Rosa Parks – The bar, not the civil rights icon

Whimsical English-language references pervade Israeli society, creating a pop-culture stew.

By
March 14, 2019 16:38
4 minute read.
Rosa Parks – The bar, not the civil rights icon

A MUGSHOT taken in Medellín in 1977: The notorious Pablo Escobar has a Haifa pub named in his honor.. (photo credit: Wikimedia Commons)

 
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If you’ve ever traveled to Israel as an English speaker, you were likely surprised and happy to discover that finding your way around was not difficult.
 
Instead, you probably found that English culture is ingrained in Israeli society – from the restaurants and their English menus, dishes and names to the road signs and shops. You probably had the pleasure of running into English-speaking Israelis to help you along the way (and even found it difficult to try out your Hebrew, since Israelis so enjoy flexing their English muscles!).
 
Over the past 70 years, Israel has encouraged immigration of Jews from across the world. With millions of newcomers speaking many different languages, there are bound to be some barriers that keep people from truly connecting.
 
Aside from its use in prayer and religious contexts, Hebrew faced extinction as a spoken language. There was a major revival of the language in the late 19th and early 20th centuries, beginning with the Zionist aliyah influx to pre-state Israel. But for an extended time, an assortment of other languages were used to communicate between various communities.
 
Israel is also one of the world’s most revered tourist destinations. In 2018, a record year, more than four million tourists made their way to the Holy Land. The country’s economy thrives on tourism, and the only logical way to help most of these non-Hebrew speakers communicate is to revert to the world’s lingua franca – hence the widespread use of English (that, and impressionable young Israelis growing up watching shows like Dynasty). 
 
One amusing aspect of this is the shared culture within names, cuisines and the overall atmosphere of countless Israeli food and drink establishments. Many words and phrases are translated – or transliterated – specifically to be understood universally, using English as their basis and often employing puns to express the vigor with which these shop owners try to connect cultures through language.
 
Israeli food in Englew-Hebrish

Several establishments immediately come to mind: The country’s largest coffee chain is named Aroma – giving the customer the connotation that their hafuch will emit a distinctive, typically pleasant smell. Breathe in those coffee beans!
 
Another restaurant chain that plays off English pop-culture references is Inigo Montoya’s, after the vibrant character of the same name appearing in American fairy-tale classic The Princess Bride. Everyone remembers the character deliciously intoning, “Hello. My name is Inigo Montoya. You killed my father. Prepare to die.”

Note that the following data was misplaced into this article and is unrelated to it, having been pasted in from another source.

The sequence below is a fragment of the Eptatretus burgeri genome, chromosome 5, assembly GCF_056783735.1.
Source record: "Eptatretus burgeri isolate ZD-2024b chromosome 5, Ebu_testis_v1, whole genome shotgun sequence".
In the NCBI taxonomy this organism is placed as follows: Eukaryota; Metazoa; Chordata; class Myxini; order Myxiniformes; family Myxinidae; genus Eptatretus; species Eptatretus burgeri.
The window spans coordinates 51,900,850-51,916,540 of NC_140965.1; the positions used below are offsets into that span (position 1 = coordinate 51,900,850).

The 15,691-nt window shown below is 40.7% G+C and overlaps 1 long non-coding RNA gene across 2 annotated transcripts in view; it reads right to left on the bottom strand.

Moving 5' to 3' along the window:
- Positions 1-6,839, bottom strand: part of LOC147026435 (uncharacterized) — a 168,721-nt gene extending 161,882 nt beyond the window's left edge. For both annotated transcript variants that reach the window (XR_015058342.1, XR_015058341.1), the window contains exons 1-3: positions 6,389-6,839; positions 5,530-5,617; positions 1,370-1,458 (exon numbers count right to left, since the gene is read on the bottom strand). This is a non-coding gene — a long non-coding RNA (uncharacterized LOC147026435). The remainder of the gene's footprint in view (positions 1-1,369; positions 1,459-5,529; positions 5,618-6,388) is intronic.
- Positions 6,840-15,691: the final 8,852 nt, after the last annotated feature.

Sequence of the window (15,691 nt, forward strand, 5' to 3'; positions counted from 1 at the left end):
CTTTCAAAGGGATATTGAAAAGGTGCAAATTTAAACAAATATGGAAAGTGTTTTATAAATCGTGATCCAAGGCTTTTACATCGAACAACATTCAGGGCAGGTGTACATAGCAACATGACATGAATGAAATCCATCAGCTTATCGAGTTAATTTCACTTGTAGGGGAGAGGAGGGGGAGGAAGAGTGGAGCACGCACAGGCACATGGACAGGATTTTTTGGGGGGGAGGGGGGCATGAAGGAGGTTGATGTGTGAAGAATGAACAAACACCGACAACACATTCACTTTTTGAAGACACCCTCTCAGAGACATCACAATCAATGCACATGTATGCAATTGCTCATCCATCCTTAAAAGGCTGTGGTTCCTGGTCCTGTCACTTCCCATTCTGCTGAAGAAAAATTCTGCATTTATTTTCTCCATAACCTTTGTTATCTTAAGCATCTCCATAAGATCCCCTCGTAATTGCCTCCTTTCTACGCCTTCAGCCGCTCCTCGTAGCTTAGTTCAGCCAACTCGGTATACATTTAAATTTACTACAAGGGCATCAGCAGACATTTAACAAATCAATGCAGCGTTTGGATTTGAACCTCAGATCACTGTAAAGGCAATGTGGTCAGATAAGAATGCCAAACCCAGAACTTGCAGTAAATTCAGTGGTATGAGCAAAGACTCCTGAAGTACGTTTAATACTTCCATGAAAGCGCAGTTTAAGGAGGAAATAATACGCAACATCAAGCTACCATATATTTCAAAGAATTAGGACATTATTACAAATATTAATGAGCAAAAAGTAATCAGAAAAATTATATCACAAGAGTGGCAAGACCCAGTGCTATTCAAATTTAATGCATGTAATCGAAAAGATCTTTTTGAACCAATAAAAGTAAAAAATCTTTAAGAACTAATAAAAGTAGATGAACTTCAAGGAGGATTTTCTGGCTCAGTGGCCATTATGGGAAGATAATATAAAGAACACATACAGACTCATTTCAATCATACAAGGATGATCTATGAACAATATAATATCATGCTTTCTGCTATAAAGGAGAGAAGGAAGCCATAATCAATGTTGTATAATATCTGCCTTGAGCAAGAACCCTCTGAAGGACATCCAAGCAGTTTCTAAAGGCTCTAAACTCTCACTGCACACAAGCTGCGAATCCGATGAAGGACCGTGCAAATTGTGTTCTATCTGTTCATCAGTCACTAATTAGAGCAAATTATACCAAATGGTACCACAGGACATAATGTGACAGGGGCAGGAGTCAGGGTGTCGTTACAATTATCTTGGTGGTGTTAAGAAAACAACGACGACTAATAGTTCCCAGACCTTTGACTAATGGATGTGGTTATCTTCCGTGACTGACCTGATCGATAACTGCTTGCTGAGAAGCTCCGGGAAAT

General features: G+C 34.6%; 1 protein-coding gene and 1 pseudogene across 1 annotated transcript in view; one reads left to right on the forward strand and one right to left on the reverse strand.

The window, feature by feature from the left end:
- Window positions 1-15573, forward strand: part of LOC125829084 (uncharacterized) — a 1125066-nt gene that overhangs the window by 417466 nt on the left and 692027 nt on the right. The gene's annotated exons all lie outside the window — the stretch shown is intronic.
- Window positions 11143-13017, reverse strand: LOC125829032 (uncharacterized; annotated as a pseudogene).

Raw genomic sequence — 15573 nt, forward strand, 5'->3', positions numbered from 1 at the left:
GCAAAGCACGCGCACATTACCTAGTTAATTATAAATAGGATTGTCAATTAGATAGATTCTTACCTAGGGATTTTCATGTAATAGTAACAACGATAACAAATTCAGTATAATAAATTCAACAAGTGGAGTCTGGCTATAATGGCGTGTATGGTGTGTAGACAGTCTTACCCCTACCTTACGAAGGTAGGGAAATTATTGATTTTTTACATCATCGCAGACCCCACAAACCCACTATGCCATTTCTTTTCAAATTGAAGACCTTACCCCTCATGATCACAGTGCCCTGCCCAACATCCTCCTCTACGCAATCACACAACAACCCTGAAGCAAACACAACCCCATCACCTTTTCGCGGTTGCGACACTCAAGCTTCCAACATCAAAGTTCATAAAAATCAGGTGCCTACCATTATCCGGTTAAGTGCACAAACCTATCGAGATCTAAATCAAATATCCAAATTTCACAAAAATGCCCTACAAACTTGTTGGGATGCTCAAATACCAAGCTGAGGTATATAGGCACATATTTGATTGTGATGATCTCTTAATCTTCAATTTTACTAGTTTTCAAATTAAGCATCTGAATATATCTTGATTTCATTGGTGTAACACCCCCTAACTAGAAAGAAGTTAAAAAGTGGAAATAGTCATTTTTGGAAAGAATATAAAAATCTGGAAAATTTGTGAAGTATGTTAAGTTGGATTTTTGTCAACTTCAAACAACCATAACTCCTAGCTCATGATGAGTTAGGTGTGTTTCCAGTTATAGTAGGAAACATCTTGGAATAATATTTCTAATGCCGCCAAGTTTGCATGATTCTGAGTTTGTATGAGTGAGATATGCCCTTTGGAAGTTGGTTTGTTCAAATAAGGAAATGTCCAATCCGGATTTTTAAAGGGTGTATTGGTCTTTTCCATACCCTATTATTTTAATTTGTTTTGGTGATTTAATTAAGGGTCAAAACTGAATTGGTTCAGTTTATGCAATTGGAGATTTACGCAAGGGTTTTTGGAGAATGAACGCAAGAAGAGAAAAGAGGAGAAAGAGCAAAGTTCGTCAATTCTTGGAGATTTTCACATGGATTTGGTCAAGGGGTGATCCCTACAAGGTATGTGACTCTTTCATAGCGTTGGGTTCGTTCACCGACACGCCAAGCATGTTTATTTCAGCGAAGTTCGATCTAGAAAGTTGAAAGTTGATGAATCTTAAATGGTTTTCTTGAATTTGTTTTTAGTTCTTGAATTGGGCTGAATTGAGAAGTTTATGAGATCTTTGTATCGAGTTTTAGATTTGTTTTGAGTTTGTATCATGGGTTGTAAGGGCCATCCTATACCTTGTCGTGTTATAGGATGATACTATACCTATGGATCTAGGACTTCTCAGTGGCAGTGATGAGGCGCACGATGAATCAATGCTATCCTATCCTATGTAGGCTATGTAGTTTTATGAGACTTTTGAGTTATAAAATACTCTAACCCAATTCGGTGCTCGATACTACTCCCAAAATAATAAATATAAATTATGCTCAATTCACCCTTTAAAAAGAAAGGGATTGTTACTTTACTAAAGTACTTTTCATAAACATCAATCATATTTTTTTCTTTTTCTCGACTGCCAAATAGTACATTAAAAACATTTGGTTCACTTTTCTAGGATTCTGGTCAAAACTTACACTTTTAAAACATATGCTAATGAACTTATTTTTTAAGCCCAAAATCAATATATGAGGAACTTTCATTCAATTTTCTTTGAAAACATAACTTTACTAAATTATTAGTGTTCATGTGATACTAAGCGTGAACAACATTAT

Rosa Parks, on Tel Aviv’s Dizengoff St., celebrates the famed civil rights activist who played a key role in the Montgomery bus boycott that helped end racial segregation in America. Hopefully you won’t be ejected from your bar stool by an over-enthusiastic arak guzzler.
 
Haifa, too, has numerous establishments with names rooted in American pop culture. El Burgery – not to be confused with steakhouse chain El Gaucho – combines both Spanish and English within its name. A similar restaurant called Burgerim joins Hebrew and English in its moniker, adding a cute little “-im” (eem) at the end to signify the Hebrew plural.
 
Eataliano, also in Haifa, employs some fun phonetics to make you want to snarf down some of their soppressata.
 
Other Haifa restaurants skip puns all together and just use – dum da dum – English. One example is After Dark, a downtown drinkery; Brew Knows, another pub in the port city, cleverly combines  another English word for beer and the name Bruno. More straightforward is the Manhattan Bar and Grill, purveying smashed burgers (just like you can find in the Big Apple) and cheesesteaks (iconic in Philadelphia... close enough).
 
Jerusalem is home to a live-music venue dubbed the “Yellow Submarine,” referring to The Beatles’ song of the same name. Music and English culture here go nearly hand in hand; many of the songs played on Israeli radio are American or British.
 
Considering the Israeli film industry is quite small, many movies circulated throughout this equally small country come from Hollywood itself – meaning the movies are in English, the celebrities are Anglos and most importantly, the cultural concepts are specifically English-based.
 
Thusly we find Haifa watering hole EscoBar, playing off notorious Colombian drug lord Pablo Escobar’s name. Medellín’s finest marching powder not included in your drink order.
 
Helen’s Keller in the White City is named after the blind-deaf American author, political activist and lecturer, while Johntra Travolta’s gives a nod to the disco dancing, bell-bottom rocking actor.
 
These names, removed from their original cultural context, can sound jarring – but also illustrate the growing presence of American pop culture in the Promised Land. Israel’s unique melting pot has created a multilingual society and an economy in which many people are employed in tourism.
 
So the next time you’re shopping in Superzol or gassing up your auto at Yellow, you might wish to contemplate the country’s uncommon hybrid culture – where Abraham Linco-leen and popular Tel Aviv cocktail bar Bellboy coexist with Eliezer Ben-Yehuda and Shalom Falafel. 
 
Erica Schachne contributed to this article.

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